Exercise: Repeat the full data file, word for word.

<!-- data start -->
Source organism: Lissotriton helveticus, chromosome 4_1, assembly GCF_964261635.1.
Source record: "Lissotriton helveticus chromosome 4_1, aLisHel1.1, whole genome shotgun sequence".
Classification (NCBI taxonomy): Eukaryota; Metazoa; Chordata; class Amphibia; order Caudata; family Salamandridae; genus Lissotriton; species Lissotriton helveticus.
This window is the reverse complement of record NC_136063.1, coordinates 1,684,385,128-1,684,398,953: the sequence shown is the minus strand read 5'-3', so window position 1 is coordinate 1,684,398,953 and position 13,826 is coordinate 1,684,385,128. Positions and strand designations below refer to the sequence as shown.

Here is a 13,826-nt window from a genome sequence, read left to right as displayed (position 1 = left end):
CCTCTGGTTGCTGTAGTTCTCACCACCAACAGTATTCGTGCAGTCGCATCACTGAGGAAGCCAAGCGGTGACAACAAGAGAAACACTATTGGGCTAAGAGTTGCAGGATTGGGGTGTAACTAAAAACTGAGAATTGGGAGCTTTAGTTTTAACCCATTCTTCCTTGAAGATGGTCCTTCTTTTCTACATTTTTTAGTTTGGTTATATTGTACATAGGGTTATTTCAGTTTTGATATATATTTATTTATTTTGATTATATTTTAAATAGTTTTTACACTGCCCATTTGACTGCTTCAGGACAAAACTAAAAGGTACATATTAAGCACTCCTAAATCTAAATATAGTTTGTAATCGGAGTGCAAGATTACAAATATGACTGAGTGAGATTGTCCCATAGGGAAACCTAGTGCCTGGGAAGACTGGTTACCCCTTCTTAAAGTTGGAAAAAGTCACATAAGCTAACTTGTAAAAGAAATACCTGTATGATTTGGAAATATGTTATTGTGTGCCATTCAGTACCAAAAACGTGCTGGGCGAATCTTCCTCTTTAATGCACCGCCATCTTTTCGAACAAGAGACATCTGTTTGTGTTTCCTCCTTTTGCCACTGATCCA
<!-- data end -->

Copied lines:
Source organism: Lissotriton helveticus, chromosome 4_1, assembly GCF_964261635.1.
Source record: "Lissotriton helveticus chromosome 4_1, aLisHel1.1, whole genome shotgun sequence".
Classification (NCBI taxonomy): Eukaryota; Metazoa; Chordata; class Amphibia; order Caudata; family Salamandridae; genus Lissotriton; species Lissotriton helveticus.
This window is the reverse complement of record NC_136063.1, coordinates 1,684,385,128-1,684,398,953: the sequence shown is the minus strand read 5'-3', so window position 1 is coordinate 1,684,398,953 and position 13,826 is coordinate 1,684,385,128. Positions and strand designations below refer to the sequence as shown.

Here is a 13,826-nt window from a genome sequence, read left to right as displayed (position 1 = left end):
CCTCTGGTTGCTGTAGTTCTCACCACCAACAGTATTCGTGCAGTCGCATCACTGAGGAAGCCAAGCGGTGACAACAAGAGAAACACTATTGGGCTAAGAGTTGCAGGATTGGGGTGTAACTAAAAACTGAGAATTGGGAGCTTTAGTTTTAACCCATTCTTCCTTGAAGATGGTCCTTCTTTTCTACATTTTTTAGTTTGGTTATATTGTACATAGGGTTATTTCAGTTTTGATATATATTTATTTATTTTGATTATATTTTAAATAGTTTTTACACTGCCCATTTGACTGCTTCAGGACAAAACTAAAAGGTACATATTAAGCACTCCTAAATCTAAATATAGTTTGTAATCGGAGTGCAAGATTACAAATATGACTGAGTGAGATTGTCCCATAGGGAAACCTAGTGCCTGGGAAGACTGGTTACCCCTTCTTAAAGTTGGAAAAAGTCACATAAGCTAACTTGTAAAAGAAATACCTGTATGATTTGGAAATATGTTATTGTGTGCCATTCAGTACCAAAAACGTGCTGGGCGAATCTTCCTCTTTAATGCACCGCCATCTTTTCGAACAAGAGACATCTGTTTGTGTTTCCTCCTTTTGCCACTGATCCA